Going overseas is hard. Leaving friends and family behind. Traveling to a country where you probably don’t speak the language, and definitely don’t understand the culture. Foreign foods, foreign diseases. Loneliness.
Of course, it does have its compensations. Smoking. Casual sex. Functional alcoholism.
Add a little danger and excitement, and it’s a difficult offer to refuse.
The physical act of going overseas is simple enough. Have ticket, will travel. Yet arrival alone doesn’t confer any knowledge, let alone status. This book is a humble guide to all of those who not only want to travel to far away and sometimes dangerous lands – for the best or worst of reasons – but also want to do so with a modicum of style.
Style defined as “appearing to know what you’re doing, even when you have no idea what’s happening around you.”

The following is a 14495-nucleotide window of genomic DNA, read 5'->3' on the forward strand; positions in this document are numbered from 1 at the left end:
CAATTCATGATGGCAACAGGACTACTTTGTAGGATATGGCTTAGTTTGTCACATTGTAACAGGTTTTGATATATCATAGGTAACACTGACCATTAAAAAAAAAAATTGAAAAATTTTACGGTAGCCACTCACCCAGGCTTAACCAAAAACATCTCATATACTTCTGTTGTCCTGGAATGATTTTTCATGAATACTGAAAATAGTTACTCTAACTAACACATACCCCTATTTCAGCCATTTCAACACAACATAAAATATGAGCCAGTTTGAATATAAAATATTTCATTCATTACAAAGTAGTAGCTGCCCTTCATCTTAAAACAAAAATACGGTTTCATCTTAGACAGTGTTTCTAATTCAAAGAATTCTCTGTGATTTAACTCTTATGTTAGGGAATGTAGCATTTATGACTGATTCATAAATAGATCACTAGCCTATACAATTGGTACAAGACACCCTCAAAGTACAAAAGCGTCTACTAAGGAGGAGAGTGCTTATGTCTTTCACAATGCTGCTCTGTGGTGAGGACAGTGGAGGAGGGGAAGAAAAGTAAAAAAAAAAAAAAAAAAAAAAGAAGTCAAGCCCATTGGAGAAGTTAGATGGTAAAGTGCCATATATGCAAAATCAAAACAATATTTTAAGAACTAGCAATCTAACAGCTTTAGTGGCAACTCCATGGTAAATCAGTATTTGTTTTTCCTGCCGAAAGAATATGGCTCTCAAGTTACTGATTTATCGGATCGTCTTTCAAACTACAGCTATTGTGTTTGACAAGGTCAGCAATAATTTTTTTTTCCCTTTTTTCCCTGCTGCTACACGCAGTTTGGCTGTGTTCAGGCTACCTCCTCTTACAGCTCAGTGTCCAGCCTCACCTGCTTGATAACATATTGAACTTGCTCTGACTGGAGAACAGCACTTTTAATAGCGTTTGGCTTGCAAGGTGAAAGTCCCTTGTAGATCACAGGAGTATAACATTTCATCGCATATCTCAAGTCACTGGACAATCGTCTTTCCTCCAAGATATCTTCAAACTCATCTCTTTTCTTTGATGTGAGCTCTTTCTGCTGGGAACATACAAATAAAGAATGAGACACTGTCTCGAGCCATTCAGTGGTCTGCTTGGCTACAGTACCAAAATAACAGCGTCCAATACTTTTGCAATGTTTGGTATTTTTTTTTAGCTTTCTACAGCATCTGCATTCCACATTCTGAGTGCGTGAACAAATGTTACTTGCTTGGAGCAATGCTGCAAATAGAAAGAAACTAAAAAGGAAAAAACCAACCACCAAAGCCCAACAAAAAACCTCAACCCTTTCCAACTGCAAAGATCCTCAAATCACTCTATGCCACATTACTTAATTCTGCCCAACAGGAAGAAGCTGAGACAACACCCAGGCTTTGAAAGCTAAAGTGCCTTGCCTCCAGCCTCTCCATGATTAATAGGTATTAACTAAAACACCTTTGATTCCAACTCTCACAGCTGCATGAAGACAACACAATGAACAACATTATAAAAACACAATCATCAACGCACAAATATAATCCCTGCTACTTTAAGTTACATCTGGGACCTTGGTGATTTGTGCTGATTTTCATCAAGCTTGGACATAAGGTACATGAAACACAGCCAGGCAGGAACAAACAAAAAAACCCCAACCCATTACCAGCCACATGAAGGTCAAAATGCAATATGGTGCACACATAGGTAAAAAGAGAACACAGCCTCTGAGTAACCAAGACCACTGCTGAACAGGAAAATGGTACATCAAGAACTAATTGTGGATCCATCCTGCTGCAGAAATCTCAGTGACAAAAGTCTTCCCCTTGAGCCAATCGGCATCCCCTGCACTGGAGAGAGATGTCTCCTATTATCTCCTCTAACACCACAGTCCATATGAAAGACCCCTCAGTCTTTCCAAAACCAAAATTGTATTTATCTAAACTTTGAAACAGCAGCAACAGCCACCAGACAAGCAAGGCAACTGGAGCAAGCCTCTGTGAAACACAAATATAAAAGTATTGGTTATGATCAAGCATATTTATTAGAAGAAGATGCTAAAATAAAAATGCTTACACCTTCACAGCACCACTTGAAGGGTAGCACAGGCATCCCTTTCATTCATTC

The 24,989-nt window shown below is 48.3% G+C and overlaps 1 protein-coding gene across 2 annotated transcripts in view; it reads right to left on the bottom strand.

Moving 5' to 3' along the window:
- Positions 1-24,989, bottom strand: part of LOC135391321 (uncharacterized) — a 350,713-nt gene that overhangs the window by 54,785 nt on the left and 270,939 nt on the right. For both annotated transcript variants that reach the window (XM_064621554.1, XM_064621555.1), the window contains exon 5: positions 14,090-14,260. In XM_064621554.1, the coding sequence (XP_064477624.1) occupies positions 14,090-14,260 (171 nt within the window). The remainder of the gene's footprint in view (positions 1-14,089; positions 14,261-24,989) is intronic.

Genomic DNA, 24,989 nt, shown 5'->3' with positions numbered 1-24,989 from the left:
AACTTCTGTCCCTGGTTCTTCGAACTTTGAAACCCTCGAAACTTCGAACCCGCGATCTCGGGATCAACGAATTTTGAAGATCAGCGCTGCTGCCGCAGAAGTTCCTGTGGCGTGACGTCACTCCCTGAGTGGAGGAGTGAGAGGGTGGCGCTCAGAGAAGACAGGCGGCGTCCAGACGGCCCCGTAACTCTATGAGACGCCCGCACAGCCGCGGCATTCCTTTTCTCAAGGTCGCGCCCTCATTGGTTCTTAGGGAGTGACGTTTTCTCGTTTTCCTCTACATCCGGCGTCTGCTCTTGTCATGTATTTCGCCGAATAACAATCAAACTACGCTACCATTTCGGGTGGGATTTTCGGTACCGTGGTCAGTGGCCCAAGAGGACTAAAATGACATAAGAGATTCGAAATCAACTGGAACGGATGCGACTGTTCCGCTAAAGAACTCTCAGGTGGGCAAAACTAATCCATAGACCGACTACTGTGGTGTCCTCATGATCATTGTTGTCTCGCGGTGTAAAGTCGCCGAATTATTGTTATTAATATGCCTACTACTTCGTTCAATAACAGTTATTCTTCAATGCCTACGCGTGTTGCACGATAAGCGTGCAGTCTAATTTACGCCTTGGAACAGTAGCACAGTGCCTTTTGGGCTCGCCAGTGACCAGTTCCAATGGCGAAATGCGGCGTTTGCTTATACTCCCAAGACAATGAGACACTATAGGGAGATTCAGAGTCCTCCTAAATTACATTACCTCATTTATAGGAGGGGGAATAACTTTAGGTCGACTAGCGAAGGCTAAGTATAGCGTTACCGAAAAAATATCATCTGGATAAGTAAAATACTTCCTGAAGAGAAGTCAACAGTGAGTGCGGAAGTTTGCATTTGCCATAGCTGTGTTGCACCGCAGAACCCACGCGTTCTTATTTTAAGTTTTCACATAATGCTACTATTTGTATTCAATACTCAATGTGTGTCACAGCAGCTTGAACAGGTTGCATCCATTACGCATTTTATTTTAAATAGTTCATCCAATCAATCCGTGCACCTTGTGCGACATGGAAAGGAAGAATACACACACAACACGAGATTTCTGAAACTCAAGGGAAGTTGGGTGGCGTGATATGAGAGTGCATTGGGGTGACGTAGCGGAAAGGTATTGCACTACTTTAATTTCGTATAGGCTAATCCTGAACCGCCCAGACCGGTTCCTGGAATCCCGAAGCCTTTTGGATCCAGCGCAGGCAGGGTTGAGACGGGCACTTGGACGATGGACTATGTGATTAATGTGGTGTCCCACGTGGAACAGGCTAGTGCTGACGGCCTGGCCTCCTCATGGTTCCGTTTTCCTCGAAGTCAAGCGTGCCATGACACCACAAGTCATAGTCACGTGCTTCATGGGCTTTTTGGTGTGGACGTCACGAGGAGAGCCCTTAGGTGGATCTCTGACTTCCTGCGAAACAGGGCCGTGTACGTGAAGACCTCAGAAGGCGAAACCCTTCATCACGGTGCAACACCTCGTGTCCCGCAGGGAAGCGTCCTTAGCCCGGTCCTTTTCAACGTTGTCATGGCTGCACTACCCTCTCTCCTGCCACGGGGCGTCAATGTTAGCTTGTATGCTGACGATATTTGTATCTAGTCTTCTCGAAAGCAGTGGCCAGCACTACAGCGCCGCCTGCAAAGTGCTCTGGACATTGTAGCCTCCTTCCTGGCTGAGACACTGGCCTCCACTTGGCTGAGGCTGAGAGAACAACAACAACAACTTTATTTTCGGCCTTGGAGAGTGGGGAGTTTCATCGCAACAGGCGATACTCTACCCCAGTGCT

Because it’s true, we all do look and act alike. The American and European travelers and expats. From Afghanistan to Zimbabwe, there’s a distinct expatriate culture, a distinct lingo, a distinct way of dressing. It’s about broadcasting your experience without resorting to native dress. It’s about talking in place-names and acronyms.
It’s about learning to use a squat toilet. And yes, you will use a squat toilet.
Having picked up a few tricks of the trade, we thought we’d put together a collection of best practices and lessons-learned. Standard operating procedures, if you will, for navigating through some of the best and the worst places in the world.
Thus, we offer this sometimes-silly, sometimes-serious, sometimes-tongue-in-cheek handbook on expat etiquette.